Due to the rigorous advancement in skill sets through knowledge enhancement, multiple methods of sharing the required skills can challenge industries that are looking for the “right fit.” At the same time, the storage of information in the paperback version is becoming restrained, therefore leading to the transfer of information through the Internet, database services, and social media. Manually analyzing expertise linked to data and information could be a daunting job, hence demands for an automated approach.
In this detailed survey, the authors focus on the structure of the automated expertise retrieval process. Readers are also introduced to a faceted taxonomy where several existing methodologies are considered and classified into various approaches and classifications. Section 1, “Introduction,” is very well written in a simplified tone, to keep the reader’s attention. The survey includes reviews of existing work done in similar areas. The proposed faceted taxonomy in section 2 serves as a guide and introduces new issues for discussion. Taxonomy facets in tabular form present the general picture before diving into the details of each component in sections 3 through 6, making the flow very clear for readers.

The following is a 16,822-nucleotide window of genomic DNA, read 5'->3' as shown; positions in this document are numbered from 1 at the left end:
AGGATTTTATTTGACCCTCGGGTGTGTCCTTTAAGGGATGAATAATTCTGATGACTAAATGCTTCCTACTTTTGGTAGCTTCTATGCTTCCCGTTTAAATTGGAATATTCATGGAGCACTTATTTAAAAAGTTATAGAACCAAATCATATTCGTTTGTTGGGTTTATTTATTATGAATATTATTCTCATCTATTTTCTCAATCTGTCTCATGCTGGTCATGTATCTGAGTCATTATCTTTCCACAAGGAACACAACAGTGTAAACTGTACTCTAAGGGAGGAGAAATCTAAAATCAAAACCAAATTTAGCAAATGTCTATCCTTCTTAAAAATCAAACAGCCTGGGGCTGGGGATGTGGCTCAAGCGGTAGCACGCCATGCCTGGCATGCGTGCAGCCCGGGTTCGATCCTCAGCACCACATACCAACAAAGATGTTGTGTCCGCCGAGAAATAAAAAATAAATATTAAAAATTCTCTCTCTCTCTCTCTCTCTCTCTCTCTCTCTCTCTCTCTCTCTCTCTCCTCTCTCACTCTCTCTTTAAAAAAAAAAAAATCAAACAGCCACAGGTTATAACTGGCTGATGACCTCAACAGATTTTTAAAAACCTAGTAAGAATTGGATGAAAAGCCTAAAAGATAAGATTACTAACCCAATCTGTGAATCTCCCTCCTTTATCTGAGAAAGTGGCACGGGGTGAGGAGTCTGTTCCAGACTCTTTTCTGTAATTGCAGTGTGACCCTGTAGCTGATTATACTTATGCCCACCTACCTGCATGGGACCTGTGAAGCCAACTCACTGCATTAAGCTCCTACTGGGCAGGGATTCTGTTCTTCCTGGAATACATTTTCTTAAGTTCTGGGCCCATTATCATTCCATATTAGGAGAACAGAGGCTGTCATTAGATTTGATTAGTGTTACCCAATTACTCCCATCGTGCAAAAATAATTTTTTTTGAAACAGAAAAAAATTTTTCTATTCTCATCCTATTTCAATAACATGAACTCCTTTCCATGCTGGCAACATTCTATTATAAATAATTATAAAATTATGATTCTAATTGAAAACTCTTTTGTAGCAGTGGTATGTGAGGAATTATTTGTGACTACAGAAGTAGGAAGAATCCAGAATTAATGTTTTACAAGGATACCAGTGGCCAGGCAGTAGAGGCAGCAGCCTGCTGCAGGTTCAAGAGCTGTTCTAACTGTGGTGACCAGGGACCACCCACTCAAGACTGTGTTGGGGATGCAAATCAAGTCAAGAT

Extensive comparison is made between “a selected set of works related to expertise retrieval” in section 7. The study covers 26 related works and includes the most recent and/or relevant ones. Finally, section 8 highlights open issues, discussion, and suggestions.
This article clearly identifies a platform and recommendations for future studies in the field. Its comprehensive list of references depicts the extensive study already performed by the authors. I would recommend it to data scientists involved in expertise retrieval system design.